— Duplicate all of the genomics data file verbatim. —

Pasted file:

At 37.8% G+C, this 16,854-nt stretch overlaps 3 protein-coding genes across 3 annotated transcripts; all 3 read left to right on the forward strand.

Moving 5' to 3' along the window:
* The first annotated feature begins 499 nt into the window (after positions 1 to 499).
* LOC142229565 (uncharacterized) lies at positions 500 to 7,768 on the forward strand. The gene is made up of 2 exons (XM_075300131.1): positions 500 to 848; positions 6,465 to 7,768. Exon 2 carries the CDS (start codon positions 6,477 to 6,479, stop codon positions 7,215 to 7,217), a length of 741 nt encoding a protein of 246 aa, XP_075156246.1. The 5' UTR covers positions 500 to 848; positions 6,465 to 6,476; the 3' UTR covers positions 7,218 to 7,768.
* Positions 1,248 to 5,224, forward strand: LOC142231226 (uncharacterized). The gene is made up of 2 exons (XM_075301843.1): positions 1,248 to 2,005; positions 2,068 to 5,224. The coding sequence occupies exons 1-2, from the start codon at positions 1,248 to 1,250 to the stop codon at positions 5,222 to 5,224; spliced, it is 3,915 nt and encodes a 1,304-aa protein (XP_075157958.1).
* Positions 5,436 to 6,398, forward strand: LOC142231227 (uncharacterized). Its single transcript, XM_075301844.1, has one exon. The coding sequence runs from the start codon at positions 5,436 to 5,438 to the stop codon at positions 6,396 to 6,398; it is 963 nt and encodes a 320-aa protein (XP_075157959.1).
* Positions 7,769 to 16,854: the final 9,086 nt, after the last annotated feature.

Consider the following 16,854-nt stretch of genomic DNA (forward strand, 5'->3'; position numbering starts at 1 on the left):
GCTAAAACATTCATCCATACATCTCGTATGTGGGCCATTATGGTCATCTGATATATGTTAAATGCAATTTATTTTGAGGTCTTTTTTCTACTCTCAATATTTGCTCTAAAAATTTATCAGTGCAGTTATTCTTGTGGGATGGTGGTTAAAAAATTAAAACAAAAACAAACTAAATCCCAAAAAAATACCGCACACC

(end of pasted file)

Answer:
At 37.8% G+C, this 16,854-nt stretch overlaps 3 protein-coding genes across 3 annotated transcripts; all 3 read left to right on the forward strand.

Moving 5' to 3' along the window:
* The first annotated feature begins 499 nt into the window (after positions 1 to 499).
* LOC142229565 (uncharacterized) lies at positions 500 to 7,768 on the forward strand. The gene is made up of 2 exons (XM_075300131.1): positions 500 to 848; positions 6,465 to 7,768. Exon 2 carries the CDS (start codon positions 6,477 to 6,479, stop codon positions 7,215 to 7,217), a length of 741 nt encoding a protein of 246 aa, XP_075156246.1. The 5' UTR covers positions 500 to 848; positions 6,465 to 6,476; the 3' UTR covers positions 7,218 to 7,768.
* Positions 1,248 to 5,224, forward strand: LOC142231226 (uncharacterized). The gene is made up of 2 exons (XM_075301843.1): positions 1,248 to 2,005; positions 2,068 to 5,224. The coding sequence occupies exons 1-2, from the start codon at positions 1,248 to 1,250 to the stop codon at positions 5,222 to 5,224; spliced, it is 3,915 nt and encodes a 1,304-aa protein (XP_075157958.1).
* Positions 5,436 to 6,398, forward strand: LOC142231227 (uncharacterized). Its single transcript, XM_075301844.1, has one exon. The coding sequence runs from the start codon at positions 5,436 to 5,438 to the stop codon at positions 6,396 to 6,398; it is 963 nt and encodes a 320-aa protein (XP_075157959.1).
* Positions 7,769 to 16,854: the final 9,086 nt, after the last annotated feature.

Consider the following 16,854-nt stretch of genomic DNA (forward strand, 5'->3'; position numbering starts at 1 on the left):
GCTAAAACATTCATCCATACATCTCGTATGTGGGCCATTATGGTCATCTGATATATGTTAAATGCAATTTATTTTGAGGTCTTTTTTCTACTCTCAATATTTGCTCTAAAAATTTATCAGTGCAGTTATTCTTGTGGGATGGTGGTTAAAAAATTAAAACAAAAACAAACTAAATCCCAAAAAAATACCGCACACC